"How did that go for you?"

It’s that last bit.  I’m curious to see how asking students about their quizzing experiences affects the whole assessment process.  I can’t say exactly where the idea to do this came from, but I think it was at least partially inspired by a student of mine from last year.  She would often write notes to me on her quizzes explaining what she still felt fuzzy on.  This was on quizzes she was choosing to take, buffet-style.   I found that her notes both gave me a better sense for her understanding and provided a really natural way for us to start conversations about remediation.  While there were times that she struggled with our course material, her ability to self-evaluate helped to make her year a successful one.

I’m sure you’ve taught both over-confident and under-confident students.  I feel that by asking “How did that go for you?” on quizzes I may sometimes hear anxiety and doubts from under-confident students even when they get everything right.  In the past, I’ve just checked off their correct responses, said “good job” and moved on.  They were “done” with that skill, despite not feeling at home with it.  No doubt they were in the short-term relieved, but perhaps they were left feeling uneasy about this skill in the long run.  That isn’t what mastery should look like.  By putting that quick gut check at the bottom of each quiz, I’m trying to give my students a safe and immediate place to tell me about their relationship with the skill, right after they’ve shown me their attempts to apply it.  And if they’re telling me they don’t feel like they’ve mastered it yet–even with a perfect paper–then they haven’t.  More steps need to be taken.

I’m sure you can fill in the corresponding things that could transpire with an over-confident student.

Of course, it’s entirely possible that a kid will pose as more confident than he really is, or decide not to respond to the question at all.  To me, it’s not important that all of my students share their feelings toward their skills with me in this way.  If providing the occasion helps even a few of them to do so, the fruits of that will make me feel like it’s well worth asking.

To sum up, I’ve come to think that any answer to the question “When has a student mastered a skill?” needs to include, “when she feels like a master of it.”
I hope that finding room in my classroom for the affective aspect of learning skills will make for more effective assessment and feedback.

(Ah, there’s the punchline.  It turns out I’m not a spelling dummy after all.)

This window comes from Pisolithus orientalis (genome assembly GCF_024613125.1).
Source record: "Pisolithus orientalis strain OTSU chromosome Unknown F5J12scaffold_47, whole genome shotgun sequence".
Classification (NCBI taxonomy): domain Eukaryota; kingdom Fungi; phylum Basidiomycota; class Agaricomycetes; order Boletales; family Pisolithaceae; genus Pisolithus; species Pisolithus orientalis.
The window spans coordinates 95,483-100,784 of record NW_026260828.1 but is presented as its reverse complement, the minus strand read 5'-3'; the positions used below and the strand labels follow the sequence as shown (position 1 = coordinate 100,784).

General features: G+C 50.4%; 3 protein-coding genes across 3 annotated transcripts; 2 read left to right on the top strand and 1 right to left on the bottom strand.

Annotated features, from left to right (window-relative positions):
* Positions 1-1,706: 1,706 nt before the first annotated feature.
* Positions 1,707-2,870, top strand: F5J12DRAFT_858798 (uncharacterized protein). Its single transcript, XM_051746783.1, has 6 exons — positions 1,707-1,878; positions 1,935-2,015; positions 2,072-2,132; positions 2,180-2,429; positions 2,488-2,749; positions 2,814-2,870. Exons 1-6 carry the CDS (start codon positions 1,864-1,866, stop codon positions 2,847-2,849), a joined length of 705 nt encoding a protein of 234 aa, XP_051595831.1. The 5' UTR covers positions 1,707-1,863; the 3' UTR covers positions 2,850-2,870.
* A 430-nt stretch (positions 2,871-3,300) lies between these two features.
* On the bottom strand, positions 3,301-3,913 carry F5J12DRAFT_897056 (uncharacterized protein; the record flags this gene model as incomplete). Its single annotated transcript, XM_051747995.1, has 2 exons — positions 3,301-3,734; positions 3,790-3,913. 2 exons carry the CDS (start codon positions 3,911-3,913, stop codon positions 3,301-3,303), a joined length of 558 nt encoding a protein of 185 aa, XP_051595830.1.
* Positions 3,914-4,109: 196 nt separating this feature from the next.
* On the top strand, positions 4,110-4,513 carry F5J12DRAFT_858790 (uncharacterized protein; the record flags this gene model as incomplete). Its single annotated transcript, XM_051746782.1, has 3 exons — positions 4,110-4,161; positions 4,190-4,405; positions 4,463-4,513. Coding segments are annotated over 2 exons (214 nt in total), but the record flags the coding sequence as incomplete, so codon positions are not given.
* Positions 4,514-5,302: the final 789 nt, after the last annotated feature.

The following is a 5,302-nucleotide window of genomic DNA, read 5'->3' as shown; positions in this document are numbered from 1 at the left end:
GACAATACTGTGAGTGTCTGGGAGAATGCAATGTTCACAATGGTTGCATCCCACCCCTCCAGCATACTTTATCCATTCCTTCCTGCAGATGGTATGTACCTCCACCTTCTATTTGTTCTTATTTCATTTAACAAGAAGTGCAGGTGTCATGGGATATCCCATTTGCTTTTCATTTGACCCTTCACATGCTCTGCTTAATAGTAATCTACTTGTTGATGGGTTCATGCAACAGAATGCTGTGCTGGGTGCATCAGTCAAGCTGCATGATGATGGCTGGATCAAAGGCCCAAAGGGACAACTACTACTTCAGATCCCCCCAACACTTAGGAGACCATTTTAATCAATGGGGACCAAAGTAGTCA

SBG: Skills Mastery as the Beginning, Not the End

Ah, the interminable design cycles that we as teachers put ourselves through! Something that I often find challenging is how lengthy these cycles can be–I mean, if the day after you’ve shared a lesson with kids you have a great idea about how it could have been way better, it could be up to a year or more before you get a chance to try it out.  And that’s if you remember your idea.

The cycle that has thrown me for the biggest loop is the one I’ve been in about SBG (or Standards-Based Grading).  When I first got into this mathedtweetblogiverse two years ago, I was excited by the work Dan Meyer and others had done to make their expectations about skills clear to their students.  Until that point, my own assessment arc had not been going well.  From the start, it had been really hard to match up my previous experiences with assessment with Saint Ann’s culture and ideals.  Giving quizzes and tests in arbitrary and knee-jerky fashion after we had covered “enough” material fizzled in the face of not giving grades.  Also, neither the tests themselves nor the feedback and corrections I labored over seemed to improve anyone’s understanding.

When I pulled back from those traditional assessment methods, however, I found myself in something of a vacuum.  The fact that I’m in charge of my own curricula and evaluations with little to no constraint–coupled with the fact that I tend to spontaneity and disorganization–often meant that I did few formal assessments whatsoever.  I knew that my students were learning things from the work they were doing for my class.  I could make records about my observations of their activities to include in my anecdotal reports.  Still, I couldn’t help but to think something was missing–my students just weren’t being best served by the lack of clear expectations, a systematic way of pursuing them, and a feedback cycle.

Enter SBG.